Friday, December 23, 2011

The Lemniscate and the Senses

Virtual Tea with Carrie: Expanding the Pillars of Waldorf Education

Carrie began this conversation with a beautiful outline of three artistic pillars of Waldorf home education: Drawing, Painting and Modeling over on her blog, The Parenting Passageway, much of which she has discussed over the years, relative to many aspects of the curriculum in earlier posts on her blog. It got me thinking.

Over virtual tea, I suggested we bring in Speech, Movement, Singing and a musical instrument, Drama and Handwork.

Carrie responded with a post about the importance of bringing in the twelve senses to the discussion of Waldorf education through the curriculum and the importance of practical work.

Yes! Let's explore the senses and the curriculum.

The Waldorf curriculum incorporates nourishing elements of all twelve senses with a different focus at different stages of development. This applies in homeschool or school school, the senses are very important for human development, for in developing a sense, the energy around it is freed to later develop another sense, a "higher" sense that needs a strong foundational sense to rest upon.

The Twelve Senses correspond with the development of the human being and can be grouped in three categories: Thinking, Feeling and Willing.

We often speak of the soul capacities of Thinking, Feeling and Willing. With Waldorf Education we refer to the education the head, heart and hands. Each of these capacities corresponds with sensory and human development and each seven year phase of development corresponds with one of these capacities.

For it is through our senses that we perceive the world. If we have distortions or impeded development in our senses it will color how we take in and relate to the world around us.

Anyone with a child who has sensory challenges may have had an experience in which the child's response to the situation does not always make "sense" (there it is again ~ sense) unless we know something about the child.

For example, a six year old boy in a kindergarten classroom of seventeen children is busy playing as the noise level in the room rises. This child is very sensitive to sound. Suddenly for no apparent reason he heaves a block across the room, not at anybody and not in response to children around him. It is the noise level that has risen, he is overwhelmed, he does not yet have words to express this so he heaves the block.

The teacher, bless her heart and her deep wisdom, knows this child is overwhelmed by the noise and responds by opening the door and gives him permission to check on the hens in the garden and bring them a treat. She knows. But to someone who does not have this understanding the behavior might seem troubling and get in the way of connection and harmony in the classroom.

Let's begin with development:

In the first seven years of childhood the focus is on developing the Foundational Senses or the Sense of Willing, the metabolic limb focus: Touch, Life, Self Movement and Balance.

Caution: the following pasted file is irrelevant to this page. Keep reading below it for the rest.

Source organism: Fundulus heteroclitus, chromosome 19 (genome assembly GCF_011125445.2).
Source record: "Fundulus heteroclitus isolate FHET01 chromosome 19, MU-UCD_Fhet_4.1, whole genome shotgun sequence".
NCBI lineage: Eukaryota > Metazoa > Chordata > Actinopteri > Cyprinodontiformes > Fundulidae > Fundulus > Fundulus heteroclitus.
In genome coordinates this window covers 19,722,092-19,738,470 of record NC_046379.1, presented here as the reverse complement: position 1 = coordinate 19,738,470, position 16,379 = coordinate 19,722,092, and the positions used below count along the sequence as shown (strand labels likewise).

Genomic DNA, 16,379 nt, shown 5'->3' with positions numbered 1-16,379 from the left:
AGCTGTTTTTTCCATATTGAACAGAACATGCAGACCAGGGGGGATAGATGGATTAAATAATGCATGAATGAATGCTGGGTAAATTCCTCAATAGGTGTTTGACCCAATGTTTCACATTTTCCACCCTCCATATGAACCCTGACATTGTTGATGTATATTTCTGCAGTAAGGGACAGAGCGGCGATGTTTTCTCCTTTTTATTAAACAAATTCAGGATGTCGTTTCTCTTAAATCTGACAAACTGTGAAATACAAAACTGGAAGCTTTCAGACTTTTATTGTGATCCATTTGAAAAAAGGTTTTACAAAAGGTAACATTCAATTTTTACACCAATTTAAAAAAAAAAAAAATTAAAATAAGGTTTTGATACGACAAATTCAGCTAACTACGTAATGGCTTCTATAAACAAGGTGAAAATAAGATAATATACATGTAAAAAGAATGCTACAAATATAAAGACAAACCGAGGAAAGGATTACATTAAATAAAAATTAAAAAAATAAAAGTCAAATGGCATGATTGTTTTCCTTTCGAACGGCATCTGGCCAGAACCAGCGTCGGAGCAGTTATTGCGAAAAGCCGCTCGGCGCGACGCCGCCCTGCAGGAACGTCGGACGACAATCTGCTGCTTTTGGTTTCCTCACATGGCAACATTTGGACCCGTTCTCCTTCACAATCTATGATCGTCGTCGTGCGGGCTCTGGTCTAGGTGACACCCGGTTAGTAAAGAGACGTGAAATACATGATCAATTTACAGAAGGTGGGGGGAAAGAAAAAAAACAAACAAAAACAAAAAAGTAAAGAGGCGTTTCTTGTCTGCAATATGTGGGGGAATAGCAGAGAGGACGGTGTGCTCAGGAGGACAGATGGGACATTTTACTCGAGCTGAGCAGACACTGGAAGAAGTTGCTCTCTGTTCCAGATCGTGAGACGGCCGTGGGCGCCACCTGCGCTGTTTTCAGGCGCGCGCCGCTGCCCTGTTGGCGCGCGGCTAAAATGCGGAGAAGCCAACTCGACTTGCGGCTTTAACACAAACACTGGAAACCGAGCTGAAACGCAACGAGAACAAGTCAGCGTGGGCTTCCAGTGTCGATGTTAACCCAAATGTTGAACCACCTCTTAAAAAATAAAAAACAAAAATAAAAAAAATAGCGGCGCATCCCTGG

In the middle years, years of Feeling, the rhythmical devlopment focus: Smell, Taste, Sight, Warmth

In the next seven years, years of Thinking, the nerve sense development focus: Hearing, Word, Thought, Ego

Within each of these seven year stages of development are phase of development of metabolic-limb growth, rhythmic development and nerve sense development.

If we begin with touch and follow the lemniscate around in a figure eight you will find yourself going through the development of the senses from the very first foundational sense of touch, being touched in utero, to the uppermost sense, the Ego, ability to sense the presence of the other person ~ another kind of touch:



Ego (the ability to sense the ego or presence of another)

(This lemniscate is based on the zodiac and the corresponding physical organs.)

Each of the Foundational senses has a companion in the upper senses:

Touch with Ego
Life with Thought
Movement and Word
Balance and Hearing

Upper, middle, foundational senses.

To this list of eight pillars and twelve senses, Carries adds practical work and the inner work of the parent teacher, ti which I say yes!

One advantage we have with homeschooling is that we can take this pillar of practical work which in the school manifests Handwork and Craft Curriculum and expand it to include chores through the day and through the week, active participation in the practical work of life through all the grades.
Carrie has written about this.

Liza Fox has written and shared a beautiful post .

I have written about it .

To this bedrock of practical work and the inner work of the adult that Carrie is suggesting, I feel like we need to bring in Rhythm and Nature. And Play. And all this on a foundation of strong connection with the child. Oh gosh, so much more to say.

But I need to get on with my day, with my homeschooling and Christmas preparation so for now goodbye.

I love to find your comments. If you have examples of your work out of the Artistic pillars or Senses you'd like to share please link to your site in the comments here and over at The Parenting Passageway. And please chime in, how do these endeavors manifest in your homeschooling? or school schooling?

Happy Christmastide!


1 comment:

  1. Thank you so much for this beautiful post. It really struck a chord within me today! I am so grateful, Lisa!


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